Elisabetta Traggiai, PhD
Antibodies are essential to the humoral immune response against pathogens, constitute one of the first lines of defense against re-infection, and can persist over time in the absence of antigens. The cellular basis of serological memory is represented by memory B cells and plasma cells. In recent years, an emerging need is to develop methods to analyze human B cell responses, in order to understand their regulation in normal as well as pathological situations such as autoimmune disorders, immunodeficiency, and infection diseases. One of the main limitations in studying B cell physiology is that mature B cells, naïve as well as memory, can be cultured in vitro with CD40L, cytokines, BCR triggering, TLR agonists, but when the cells respond to these stimuli, they develop into terminally differentiated plasma cells. This process is accompanied by cell cycle arrest, precluding the generation of long-term B cell lines. Most of my research focuses on understanding the innate mechanisms that contribute in the regulation of human B cells, and how these mechanisms are implicated in both protective as well as autoimmune responses.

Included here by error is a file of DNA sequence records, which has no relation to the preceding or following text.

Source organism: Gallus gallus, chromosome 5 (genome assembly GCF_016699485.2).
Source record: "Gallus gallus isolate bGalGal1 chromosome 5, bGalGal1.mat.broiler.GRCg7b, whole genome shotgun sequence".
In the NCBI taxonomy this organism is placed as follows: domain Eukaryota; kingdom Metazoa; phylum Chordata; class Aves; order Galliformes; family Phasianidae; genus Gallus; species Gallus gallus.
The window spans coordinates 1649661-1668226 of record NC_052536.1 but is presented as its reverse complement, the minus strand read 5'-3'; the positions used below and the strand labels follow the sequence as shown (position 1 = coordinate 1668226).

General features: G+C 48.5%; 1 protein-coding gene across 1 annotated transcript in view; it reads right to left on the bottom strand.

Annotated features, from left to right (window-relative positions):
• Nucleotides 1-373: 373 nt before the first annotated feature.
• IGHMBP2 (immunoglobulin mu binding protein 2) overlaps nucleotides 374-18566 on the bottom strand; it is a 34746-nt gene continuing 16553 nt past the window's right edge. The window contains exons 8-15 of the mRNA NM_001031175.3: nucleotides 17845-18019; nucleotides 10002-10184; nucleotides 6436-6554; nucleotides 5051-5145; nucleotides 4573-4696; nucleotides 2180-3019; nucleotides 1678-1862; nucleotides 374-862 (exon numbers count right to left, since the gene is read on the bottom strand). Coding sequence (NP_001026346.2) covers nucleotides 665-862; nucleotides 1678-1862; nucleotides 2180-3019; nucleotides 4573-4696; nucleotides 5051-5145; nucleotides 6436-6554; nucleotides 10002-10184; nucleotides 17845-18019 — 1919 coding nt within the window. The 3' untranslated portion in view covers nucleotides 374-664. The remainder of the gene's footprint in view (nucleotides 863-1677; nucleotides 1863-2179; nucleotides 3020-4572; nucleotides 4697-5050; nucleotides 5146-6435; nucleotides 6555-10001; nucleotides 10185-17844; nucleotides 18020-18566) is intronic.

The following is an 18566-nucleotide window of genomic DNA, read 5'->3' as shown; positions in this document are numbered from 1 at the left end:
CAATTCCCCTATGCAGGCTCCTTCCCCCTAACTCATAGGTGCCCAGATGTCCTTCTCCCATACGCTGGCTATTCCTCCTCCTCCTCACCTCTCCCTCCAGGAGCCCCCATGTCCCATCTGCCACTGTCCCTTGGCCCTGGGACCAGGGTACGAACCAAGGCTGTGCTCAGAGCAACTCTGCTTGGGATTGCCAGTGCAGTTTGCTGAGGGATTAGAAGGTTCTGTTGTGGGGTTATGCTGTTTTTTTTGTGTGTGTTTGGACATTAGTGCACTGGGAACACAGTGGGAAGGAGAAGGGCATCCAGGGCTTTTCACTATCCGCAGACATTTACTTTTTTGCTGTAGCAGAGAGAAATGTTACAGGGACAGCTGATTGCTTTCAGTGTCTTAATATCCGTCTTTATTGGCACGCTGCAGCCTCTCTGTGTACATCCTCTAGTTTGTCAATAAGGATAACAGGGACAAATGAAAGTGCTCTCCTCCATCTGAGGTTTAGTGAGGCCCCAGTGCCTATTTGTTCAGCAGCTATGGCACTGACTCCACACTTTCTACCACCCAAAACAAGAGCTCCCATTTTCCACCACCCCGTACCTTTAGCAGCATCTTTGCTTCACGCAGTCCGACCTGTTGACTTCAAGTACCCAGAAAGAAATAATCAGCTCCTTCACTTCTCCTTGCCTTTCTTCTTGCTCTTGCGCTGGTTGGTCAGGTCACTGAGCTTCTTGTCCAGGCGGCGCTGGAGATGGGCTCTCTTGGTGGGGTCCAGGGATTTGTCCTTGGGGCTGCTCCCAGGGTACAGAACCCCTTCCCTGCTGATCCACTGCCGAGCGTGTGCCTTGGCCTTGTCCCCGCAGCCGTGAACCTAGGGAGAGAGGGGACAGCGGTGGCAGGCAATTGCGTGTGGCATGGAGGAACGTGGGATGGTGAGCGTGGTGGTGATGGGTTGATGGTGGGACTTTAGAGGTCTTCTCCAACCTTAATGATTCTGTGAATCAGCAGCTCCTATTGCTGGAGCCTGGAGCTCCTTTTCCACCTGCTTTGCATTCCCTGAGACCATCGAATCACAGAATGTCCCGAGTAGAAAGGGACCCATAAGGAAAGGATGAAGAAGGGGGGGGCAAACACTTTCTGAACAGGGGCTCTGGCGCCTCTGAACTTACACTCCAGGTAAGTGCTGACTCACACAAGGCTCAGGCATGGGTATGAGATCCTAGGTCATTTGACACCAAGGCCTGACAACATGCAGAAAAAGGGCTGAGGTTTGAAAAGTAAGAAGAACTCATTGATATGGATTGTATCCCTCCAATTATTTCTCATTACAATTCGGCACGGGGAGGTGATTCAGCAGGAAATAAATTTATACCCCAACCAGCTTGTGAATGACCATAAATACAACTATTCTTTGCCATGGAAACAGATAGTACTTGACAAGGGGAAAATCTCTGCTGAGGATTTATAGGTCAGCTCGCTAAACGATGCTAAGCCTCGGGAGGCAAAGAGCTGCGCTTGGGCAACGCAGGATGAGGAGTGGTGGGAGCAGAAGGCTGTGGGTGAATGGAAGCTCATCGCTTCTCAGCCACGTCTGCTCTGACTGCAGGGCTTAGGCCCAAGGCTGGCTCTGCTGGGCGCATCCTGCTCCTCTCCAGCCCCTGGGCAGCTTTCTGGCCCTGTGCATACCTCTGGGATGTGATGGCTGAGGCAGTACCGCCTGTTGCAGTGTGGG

Thus, three main research activities are being developed in the lab:
- Understanding the innate mechanisms that control human B cell responses
- Dissecting the role of B cells in autoimmunity and immunodeficiencies, in particular by studying human monogenic autoimmune diseases
- Developing a B cell selection platform with high-throughput culture methods and molecular sequencing approaches, such as single-cell PCR and next-generation sequencing of DNA from different species
Immortalization of human B cells: analysis of B cell repertoire and production of human monoclonal antibodies
Methods Mol. Biol. 2012 901: 161-170
Homeostastic expansion of autoreactive immunoglobulin secreting cells in the rag2 mouse model of Omenn Syndrome
Cassani B, Poliani PL, Marrella V,Sauer AV, Schena F, Strina D, Wardemann H, Facchetti F, Mirjam van der Burg, Vezzosi P, Grassi F, Traggiai E, Villa A.
J Exp Med. 2010 Jul 5;207(7):1525-40
An efficient method to make human monoclonal antibodies from memory B cells: potent neutralization of SARS coronavirus.
Traggiai E, Becker S, Subbarao K, Kolesnikova L, Uematsu Y, Gismondo MR, Murphy BR, Rappuoli R, Lanzavecchia A.
Nat Med. 2004 Aug;10(8):871-5.
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